There's an old saying that if you try to do too many things at once, you won't do any of them well.
Fifty-seven days into the catastrophic BP (BP) Deepwater Horizon oil spill, President Barack Obama tried to reassure increasingly desperate Gulf Coast residents that the U.S. government is doing everything it can to stanch the gushing well and was hard at work cleaning up the toxic mess befouling their shoreline. In his first-ever address from the Oval Office on Tuesday night, Obama also used the opportunity to issue a call for the U.S. to embark on a "national mission" to wean itself off petroleum.
On the first two counts, Obama was less than convincing. He offered qualified promises but no actual program to stop the leak, other than a mysterious reference to "additional equipment and technology." On the third count, the president was roundly criticized -- by liberals for not demanding a massive federal green technology push, and by conservatives for politicizing the catastrophe. And on all counts, Obama was faulted for being too vague about the concrete steps needed to achieve his goals -- from stopping the leak, to cleaning the oil, to transforming America's fossil-fuel-based economy.
Obama used war-tinged rhetoric to describe the black sludge that has been "assaulting our shores and our citizens" since Deepwater Horizon exploded 40 miles off the coast of Louisiana, killing 11 workers and injuring 17 others.
Both friends and foes alike found the speech deficient. "Where was the 'How?' in this speech, when the nation was crying out for 'How?'" asked Keith Olberman, MSNBC's liberal pundit. "I don't think he aimed low, I don't think he aimed at all." Colleague Rachel Maddow lamented that the speech was not a "clarion call" for energy reform.
Appearing on Fox News immediately after the speech, former vice-presidential candidate Sarah Palin told host Bill O'Reilly that "We haven't had the assurance by the president that [stopping the oil leak] has been his top priority. Instead, what his top priority is, Bill, is cap and tax. It is using this crisis, not letting it go to waste, but to use this crisis to increase the cost of energy."
After weeks of failed attempts to halt the toxic gusher, Obama sought to offer Gulf Coast residents a measure of hope, saying the U.S government has "directed BP to mobilize additional equipment and technology. And in the coming weeks and days, these efforts should capture up to 90% of the oil leaking out of the well." But his qualified language -- "should capture up to" -- left what was meant as a note of reassurance sounding hollow.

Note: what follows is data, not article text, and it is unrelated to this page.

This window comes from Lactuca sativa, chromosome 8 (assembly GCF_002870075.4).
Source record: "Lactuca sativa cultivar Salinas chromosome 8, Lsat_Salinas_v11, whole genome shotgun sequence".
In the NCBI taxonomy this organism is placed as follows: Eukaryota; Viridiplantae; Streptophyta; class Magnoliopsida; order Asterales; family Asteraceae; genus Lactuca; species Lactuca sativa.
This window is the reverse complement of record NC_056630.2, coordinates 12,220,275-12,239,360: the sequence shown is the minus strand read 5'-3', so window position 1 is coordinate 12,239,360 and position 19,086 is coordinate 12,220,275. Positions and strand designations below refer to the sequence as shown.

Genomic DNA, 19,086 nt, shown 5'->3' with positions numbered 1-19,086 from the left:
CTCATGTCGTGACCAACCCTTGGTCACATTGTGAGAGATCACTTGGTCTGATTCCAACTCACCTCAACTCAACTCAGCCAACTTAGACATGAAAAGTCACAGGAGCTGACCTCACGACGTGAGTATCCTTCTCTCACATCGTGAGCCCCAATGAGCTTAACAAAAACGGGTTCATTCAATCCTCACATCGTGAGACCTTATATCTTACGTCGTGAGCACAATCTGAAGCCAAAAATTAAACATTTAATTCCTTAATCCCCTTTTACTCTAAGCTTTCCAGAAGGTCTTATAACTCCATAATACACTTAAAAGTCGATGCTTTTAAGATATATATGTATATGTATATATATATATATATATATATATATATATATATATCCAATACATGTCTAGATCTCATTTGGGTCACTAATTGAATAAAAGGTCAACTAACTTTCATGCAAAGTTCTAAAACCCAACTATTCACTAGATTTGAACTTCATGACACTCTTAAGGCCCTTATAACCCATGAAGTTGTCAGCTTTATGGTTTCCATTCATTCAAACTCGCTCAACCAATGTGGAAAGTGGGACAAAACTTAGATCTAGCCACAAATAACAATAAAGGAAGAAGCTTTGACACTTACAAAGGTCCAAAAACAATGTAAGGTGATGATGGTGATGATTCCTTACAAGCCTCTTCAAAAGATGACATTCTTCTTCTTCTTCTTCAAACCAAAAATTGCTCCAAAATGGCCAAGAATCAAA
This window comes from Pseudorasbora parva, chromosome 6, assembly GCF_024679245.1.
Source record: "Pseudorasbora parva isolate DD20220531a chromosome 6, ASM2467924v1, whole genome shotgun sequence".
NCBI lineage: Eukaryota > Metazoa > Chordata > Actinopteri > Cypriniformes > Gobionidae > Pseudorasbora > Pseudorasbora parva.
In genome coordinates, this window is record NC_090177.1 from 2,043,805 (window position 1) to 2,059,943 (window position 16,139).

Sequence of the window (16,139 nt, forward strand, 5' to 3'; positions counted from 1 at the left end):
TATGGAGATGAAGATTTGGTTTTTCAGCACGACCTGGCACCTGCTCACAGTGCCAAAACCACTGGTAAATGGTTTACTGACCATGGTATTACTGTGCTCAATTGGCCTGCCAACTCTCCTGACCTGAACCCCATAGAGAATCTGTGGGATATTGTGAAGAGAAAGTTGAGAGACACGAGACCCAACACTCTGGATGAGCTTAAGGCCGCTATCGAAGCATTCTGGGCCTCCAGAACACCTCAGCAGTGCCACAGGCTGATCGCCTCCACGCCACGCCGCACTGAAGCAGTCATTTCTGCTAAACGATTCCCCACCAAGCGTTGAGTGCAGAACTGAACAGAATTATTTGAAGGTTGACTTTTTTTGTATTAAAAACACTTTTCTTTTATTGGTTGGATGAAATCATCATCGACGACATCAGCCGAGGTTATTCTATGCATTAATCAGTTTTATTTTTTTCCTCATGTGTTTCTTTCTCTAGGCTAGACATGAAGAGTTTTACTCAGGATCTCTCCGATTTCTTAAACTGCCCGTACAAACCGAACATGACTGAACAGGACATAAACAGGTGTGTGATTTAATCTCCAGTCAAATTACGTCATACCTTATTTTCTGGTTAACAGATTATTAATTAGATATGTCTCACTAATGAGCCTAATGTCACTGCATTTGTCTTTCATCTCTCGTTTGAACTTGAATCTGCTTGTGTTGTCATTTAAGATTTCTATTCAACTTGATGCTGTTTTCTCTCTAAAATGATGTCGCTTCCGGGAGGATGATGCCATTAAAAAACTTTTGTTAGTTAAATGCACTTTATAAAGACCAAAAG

A Dry and Detached Recitation
In his speech, Obama tried to accomplish a difficult political high-wire act: maintaining the focus on the spill while making a larger point about U.S. fossil fuel consumption, all without appearing to take advantage of the disaster for political gain. But after a dry, almost detached recitation of the number of National Guardsmen deployed and maritime vessels marshaled -- followed by equally dry talk of dreaded blue-ribbon panels and his Nobel Prize-winning experts, Obama only seemed to become engaged when he directly linked the crisis to energy reform.
"The tragedy unfolding on our coast is the most painful and powerful reminder yet that the time to embrace a clean-energy future is now," Obama said. "Now is the moment for this generation to embark on a national mission to unleash America's innovation and seize control of our own destiny."
Using language lifted almost entirely from his rhetoric during last year's epic political struggle over health care, Obama said he was "happy to look at other ideas and approaches from either party, as long as they seriously tackle our addiction to fossil fuels. . . . But the one approach I will not accept is inaction. The one answer I will not settle for is the idea that this challenge is somehow too big and too difficult to meet."
"You know," he continued, "the same thing was said about our ability to produce enough planes and tanks in World War II. The same thing was said about our ability to harness the science and technology to land a man safely on the surface of the moon." But those on the left looking for details of a full-scale Manhattan Project-style mission to transform our economy away from petroleum must have been disappointed.
Separating the Issues Would Be Better
In trying to have it both ways -- making the energy reform pitch, but not so strongly as to be accused of politicization -- Obama simultaneously managed to appear political and yet failed to make a strong political argument. The president would have been much better off focusing on the spill and cleanup, and leaving the energy push for another speech -- like, say, after he has done the necessary heavy lifting to dislodge his energy bill from the legislative purgatory that is the U.S. Senate.
Obama used the oil spill to push his energy reform agenda, but didn't have the courage to demand immediate action.
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